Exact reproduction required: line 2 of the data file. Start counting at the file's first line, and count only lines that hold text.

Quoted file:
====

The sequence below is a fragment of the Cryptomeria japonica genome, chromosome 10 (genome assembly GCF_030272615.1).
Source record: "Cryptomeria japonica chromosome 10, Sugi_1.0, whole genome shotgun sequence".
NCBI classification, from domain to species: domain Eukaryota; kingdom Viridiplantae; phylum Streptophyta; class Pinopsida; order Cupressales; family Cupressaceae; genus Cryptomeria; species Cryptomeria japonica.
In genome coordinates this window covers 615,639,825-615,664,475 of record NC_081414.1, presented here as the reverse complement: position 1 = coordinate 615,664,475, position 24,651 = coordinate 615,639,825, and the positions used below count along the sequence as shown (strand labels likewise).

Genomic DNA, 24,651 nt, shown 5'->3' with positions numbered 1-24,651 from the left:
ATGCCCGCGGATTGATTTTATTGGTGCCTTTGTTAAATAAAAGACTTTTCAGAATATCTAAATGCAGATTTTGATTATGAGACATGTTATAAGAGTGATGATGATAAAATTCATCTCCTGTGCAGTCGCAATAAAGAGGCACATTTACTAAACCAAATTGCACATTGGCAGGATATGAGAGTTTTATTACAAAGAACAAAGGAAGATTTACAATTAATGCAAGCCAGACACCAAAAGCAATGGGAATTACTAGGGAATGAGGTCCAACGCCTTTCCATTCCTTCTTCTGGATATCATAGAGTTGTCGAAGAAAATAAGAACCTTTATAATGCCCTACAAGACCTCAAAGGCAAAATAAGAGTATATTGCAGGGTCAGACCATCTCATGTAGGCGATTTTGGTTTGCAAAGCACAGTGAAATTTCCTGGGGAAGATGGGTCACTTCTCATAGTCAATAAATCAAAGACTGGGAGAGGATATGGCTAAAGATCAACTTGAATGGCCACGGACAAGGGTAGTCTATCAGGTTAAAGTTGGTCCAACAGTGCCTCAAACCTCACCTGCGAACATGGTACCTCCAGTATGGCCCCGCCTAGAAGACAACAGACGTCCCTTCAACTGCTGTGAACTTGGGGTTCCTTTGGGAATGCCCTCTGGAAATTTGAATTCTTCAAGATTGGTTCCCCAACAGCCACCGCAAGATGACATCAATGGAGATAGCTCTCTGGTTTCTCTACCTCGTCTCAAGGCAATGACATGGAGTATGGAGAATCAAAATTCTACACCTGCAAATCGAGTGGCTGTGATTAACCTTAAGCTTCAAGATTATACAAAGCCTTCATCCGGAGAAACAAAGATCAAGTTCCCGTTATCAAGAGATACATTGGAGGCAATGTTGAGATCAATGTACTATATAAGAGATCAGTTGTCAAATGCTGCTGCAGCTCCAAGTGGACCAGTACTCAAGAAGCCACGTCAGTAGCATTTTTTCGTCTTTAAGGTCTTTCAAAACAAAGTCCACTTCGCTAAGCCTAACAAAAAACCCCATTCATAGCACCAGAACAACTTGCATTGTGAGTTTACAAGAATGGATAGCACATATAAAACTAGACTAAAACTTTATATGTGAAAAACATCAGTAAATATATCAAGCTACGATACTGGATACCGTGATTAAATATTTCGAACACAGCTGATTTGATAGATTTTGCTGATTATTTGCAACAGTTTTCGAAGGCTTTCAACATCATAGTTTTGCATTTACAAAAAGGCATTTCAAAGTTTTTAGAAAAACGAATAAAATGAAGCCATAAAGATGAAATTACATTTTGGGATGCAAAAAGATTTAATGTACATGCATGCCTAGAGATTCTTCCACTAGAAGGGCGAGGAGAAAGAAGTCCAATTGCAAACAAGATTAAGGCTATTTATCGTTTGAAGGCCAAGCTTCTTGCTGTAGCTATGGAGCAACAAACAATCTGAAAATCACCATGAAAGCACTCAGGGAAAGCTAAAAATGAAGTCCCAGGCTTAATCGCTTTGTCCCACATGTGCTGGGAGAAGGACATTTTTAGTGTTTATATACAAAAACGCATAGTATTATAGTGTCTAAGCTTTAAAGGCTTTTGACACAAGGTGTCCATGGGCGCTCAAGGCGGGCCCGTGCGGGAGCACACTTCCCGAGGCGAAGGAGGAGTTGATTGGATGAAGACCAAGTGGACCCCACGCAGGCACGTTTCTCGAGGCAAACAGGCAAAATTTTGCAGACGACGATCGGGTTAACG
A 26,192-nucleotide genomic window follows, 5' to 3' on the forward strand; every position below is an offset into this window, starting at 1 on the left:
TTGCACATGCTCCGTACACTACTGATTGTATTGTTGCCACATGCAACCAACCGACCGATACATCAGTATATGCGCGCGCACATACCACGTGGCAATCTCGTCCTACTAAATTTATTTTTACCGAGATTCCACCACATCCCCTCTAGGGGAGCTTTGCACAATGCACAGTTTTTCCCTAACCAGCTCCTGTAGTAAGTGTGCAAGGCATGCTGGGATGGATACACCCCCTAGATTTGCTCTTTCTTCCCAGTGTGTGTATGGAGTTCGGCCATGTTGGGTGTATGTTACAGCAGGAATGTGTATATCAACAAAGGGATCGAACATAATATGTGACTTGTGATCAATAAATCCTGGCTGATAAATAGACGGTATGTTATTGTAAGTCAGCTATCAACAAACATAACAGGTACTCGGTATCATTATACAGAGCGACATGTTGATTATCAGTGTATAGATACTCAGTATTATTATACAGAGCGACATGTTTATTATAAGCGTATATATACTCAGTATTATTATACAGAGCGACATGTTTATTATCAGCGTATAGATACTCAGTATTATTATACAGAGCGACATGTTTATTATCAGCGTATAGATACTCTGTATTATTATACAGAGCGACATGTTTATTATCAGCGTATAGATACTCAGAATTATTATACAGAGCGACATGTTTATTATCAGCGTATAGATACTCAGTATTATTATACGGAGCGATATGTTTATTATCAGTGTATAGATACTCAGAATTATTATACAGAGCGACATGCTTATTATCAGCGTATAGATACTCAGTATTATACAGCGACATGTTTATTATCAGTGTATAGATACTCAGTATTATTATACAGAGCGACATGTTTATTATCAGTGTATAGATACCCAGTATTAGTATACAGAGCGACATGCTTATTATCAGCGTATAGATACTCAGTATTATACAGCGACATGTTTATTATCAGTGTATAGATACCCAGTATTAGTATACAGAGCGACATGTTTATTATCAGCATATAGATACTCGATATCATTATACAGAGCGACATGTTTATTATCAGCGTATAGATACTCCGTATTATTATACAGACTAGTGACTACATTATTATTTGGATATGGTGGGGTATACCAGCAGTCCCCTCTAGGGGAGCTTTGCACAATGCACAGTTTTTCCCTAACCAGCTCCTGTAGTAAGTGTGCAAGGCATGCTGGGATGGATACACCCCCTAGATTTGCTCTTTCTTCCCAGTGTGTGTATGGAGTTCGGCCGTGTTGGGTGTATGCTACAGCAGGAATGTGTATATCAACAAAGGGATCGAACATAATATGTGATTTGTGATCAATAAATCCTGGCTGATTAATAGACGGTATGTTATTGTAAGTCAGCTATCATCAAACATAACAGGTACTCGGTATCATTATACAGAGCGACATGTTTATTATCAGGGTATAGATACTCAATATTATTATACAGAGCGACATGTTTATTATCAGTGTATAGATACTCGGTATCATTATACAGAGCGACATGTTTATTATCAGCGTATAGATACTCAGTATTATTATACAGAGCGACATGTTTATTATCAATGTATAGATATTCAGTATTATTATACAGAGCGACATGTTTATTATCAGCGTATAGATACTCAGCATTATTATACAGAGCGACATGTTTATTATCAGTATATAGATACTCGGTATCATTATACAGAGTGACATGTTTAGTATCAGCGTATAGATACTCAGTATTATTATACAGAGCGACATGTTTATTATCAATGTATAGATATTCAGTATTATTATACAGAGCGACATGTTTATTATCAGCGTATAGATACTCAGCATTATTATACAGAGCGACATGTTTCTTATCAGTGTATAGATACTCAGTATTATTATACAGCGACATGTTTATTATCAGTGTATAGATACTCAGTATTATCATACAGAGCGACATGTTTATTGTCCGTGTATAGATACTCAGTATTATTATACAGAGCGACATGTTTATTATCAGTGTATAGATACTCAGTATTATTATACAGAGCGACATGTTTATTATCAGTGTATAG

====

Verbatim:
Source record: "Cryptomeria japonica chromosome 10, Sugi_1.0, whole genome shotgun sequence".